A parallel computer is used most effectively and with least difficulty to produce large numbers of statistically independent samples of a stochastic process. This application of parallel computing is vitally important for drawing meaningful conclusions from models that include random numbers, and is therefore very common in practice.

Amdahl’s law explains why this use of parallel computers is so attractive, and conversely why other uses pose such devilish difficulties. Suppose that we must add a large column of numbers. This is a simple but tedious task for a single person. If there are two people, each sums half the numbers and then one of them combines the two sums to get the final result: this last step cannot be done in parallel. If the column is large, there is probably enough work for two people to stay very busy, and the time needed to combine the result is relatively insignificant. If we add a third person, then each has less to do and relatively more time is spent combining their results. Adding more people further reduces the individual workload while increasing the effort to coordinate their labor.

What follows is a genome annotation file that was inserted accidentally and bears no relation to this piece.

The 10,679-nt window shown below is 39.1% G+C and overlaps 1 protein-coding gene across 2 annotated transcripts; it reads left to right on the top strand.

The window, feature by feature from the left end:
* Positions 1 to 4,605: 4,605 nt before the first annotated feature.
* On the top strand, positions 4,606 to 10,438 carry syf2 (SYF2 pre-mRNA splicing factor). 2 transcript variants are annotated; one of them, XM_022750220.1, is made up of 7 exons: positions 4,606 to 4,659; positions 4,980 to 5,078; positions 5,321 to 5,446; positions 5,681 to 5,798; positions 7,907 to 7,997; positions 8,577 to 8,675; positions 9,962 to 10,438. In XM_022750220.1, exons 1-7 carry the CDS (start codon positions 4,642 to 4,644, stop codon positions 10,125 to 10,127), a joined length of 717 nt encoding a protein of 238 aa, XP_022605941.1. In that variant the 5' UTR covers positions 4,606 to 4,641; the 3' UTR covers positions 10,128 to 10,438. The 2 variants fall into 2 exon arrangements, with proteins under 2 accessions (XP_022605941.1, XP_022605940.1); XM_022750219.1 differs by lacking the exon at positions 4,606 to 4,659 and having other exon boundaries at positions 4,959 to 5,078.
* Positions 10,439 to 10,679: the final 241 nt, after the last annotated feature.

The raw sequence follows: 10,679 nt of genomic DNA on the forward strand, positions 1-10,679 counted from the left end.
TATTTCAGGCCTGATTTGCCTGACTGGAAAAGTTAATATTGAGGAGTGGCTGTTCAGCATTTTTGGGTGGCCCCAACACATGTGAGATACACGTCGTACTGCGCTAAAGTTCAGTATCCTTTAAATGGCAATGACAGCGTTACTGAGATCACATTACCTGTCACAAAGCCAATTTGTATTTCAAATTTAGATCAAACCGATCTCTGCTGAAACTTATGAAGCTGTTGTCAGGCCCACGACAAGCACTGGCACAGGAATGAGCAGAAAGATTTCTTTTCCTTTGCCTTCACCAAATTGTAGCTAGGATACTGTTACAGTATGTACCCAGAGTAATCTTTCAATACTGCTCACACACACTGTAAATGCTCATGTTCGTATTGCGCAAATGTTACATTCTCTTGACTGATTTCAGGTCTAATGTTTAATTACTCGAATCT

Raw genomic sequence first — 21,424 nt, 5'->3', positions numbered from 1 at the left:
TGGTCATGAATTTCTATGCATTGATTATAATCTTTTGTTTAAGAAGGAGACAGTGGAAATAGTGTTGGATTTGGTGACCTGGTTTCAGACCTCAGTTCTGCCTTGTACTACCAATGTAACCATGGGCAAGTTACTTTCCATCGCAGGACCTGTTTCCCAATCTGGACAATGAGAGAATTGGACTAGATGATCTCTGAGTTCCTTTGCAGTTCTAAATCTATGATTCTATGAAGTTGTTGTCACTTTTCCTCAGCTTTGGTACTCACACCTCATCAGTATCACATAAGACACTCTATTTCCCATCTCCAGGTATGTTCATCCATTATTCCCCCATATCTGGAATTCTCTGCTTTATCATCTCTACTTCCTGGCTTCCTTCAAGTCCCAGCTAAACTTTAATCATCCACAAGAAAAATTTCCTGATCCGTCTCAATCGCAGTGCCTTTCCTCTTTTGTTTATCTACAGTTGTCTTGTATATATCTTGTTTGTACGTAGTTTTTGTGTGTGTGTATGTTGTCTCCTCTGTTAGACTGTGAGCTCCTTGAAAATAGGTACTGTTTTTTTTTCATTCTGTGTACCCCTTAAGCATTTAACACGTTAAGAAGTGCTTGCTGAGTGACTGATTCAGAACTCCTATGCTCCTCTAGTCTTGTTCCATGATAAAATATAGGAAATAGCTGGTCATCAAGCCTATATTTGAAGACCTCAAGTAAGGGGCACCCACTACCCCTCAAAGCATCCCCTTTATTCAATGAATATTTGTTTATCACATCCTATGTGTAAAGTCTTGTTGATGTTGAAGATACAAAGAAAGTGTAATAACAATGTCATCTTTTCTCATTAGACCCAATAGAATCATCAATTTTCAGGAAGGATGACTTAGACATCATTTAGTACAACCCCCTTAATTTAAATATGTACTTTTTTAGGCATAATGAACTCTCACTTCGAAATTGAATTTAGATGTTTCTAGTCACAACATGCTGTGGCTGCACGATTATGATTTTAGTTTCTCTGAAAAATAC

Every job requires some work that cannot be split up, and the number of computers, human or otherwise, that can be usefully employed is therefore limited. Let Ts be the time needed finish a job with a single computer, Tp be the time to solve it with N computers, and α be the fraction of a job that can be done in parallel. These ...

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